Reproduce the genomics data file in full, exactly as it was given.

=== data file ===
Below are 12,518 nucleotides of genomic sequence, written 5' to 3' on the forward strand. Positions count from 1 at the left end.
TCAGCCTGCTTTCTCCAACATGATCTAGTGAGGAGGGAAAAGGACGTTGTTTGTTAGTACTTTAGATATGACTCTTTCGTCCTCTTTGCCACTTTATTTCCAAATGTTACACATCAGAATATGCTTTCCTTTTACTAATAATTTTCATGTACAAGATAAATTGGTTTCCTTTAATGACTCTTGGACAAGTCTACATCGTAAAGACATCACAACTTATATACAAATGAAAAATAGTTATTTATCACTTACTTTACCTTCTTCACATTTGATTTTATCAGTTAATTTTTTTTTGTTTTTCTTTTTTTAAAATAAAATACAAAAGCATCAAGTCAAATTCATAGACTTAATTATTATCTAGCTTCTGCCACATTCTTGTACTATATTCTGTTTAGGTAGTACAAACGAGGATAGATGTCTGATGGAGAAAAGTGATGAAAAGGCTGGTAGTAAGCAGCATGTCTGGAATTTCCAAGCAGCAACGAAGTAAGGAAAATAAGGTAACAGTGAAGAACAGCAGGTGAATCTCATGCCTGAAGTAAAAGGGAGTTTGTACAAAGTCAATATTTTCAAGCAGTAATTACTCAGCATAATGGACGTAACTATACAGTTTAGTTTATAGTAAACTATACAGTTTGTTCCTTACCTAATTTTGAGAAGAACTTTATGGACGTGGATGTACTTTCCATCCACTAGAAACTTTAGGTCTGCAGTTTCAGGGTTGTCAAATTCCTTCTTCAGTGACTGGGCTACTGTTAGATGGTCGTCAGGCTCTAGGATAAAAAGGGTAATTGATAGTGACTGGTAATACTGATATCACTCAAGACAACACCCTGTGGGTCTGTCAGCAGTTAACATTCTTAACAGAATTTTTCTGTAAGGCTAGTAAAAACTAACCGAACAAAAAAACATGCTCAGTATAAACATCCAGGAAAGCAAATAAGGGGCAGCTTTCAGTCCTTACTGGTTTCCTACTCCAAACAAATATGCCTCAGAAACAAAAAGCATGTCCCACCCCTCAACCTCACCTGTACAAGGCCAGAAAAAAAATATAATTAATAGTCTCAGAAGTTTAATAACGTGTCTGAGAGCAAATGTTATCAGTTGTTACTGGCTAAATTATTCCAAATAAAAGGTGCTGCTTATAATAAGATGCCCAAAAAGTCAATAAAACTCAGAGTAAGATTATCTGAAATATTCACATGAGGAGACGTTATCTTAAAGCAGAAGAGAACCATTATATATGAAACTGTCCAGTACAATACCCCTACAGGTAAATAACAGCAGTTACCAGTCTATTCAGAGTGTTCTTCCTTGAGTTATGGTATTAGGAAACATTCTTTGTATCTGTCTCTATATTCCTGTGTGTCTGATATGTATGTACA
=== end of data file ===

Below are 12,518 nucleotides of genomic sequence, written 5' to 3' on the forward strand. Positions count from 1 at the left end.
TCAGCCTGCTTTCTCCAACATGATCTAGTGAGGAGGGAAAAGGACGTTGTTTGTTAGTACTTTAGATATGACTCTTTCGTCCTCTTTGCCACTTTATTTCCAAATGTTACACATCAGAATATGCTTTCCTTTTACTAATAATTTTCATGTACAAGATAAATTGGTTTCCTTTAATGACTCTTGGACAAGTCTACATCGTAAAGACATCACAACTTATATACAAATGAAAAATAGTTATTTATCACTTACTTTACCTTCTTCACATTTGATTTTATCAGTTAATTTTTTTTTGTTTTTCTTTTTTTAAAATAAAATACAAAAGCATCAAGTCAAATTCATAGACTTAATTATTATCTAGCTTCTGCCACATTCTTGTACTATATTCTGTTTAGGTAGTACAAACGAGGATAGATGTCTGATGGAGAAAAGTGATGAAAAGGCTGGTAGTAAGCAGCATGTCTGGAATTTCCAAGCAGCAACGAAGTAAGGAAAATAAGGTAACAGTGAAGAACAGCAGGTGAATCTCATGCCTGAAGTAAAAGGGAGTTTGTACAAAGTCAATATTTTCAAGCAGTAATTACTCAGCATAATGGACGTAACTATACAGTTTAGTTTATAGTAAACTATACAGTTTGTTCCTTACCTAATTTTGAGAAGAACTTTATGGACGTGGATGTACTTTCCATCCACTAGAAACTTTAGGTCTGCAGTTTCAGGGTTGTCAAATTCCTTCTTCAGTGACTGGGCTACTGTTAGATGGTCGTCAGGCTCTAGGATAAAAAGGGTAATTGATAGTGACTGGTAATACTGATATCACTCAAGACAACACCCTGTGGGTCTGTCAGCAGTTAACATTCTTAACAGAATTTTTCTGTAAGGCTAGTAAAAACTAACCGAACAAAAAAACATGCTCAGTATAAACATCCAGGAAAGCAAATAAGGGGCAGCTTTCAGTCCTTACTGGTTTCCTACTCCAAACAAATATGCCTCAGAAACAAAAAGCATGTCCCACCCCTCAACCTCACCTGTACAAGGCCAGAAAAAAAATATAATTAATAGTCTCAGAAGTTTAATAACGTGTCTGAGAGCAAATGTTATCAGTTGTTACTGGCTAAATTATTCCAAATAAAAGGTGCTGCTTATAATAAGATGCCCAAAAAGTCAATAAAACTCAGAGTAAGATTATCTGAAATATTCACATGAGGAGACGTTATCTTAAAGCAGAAGAGAACCATTATATATGAAACTGTCCAGTACAATACCCCTACAGGTAAATAACAGCAGTTACCAGTCTATTCAGAGTGTTCTTCCTTGAGTTATGGTATTAGGAAACATTCTTTGTATCTGTCTCTATATTCCTGTGTGTCTGATATGTATGTACA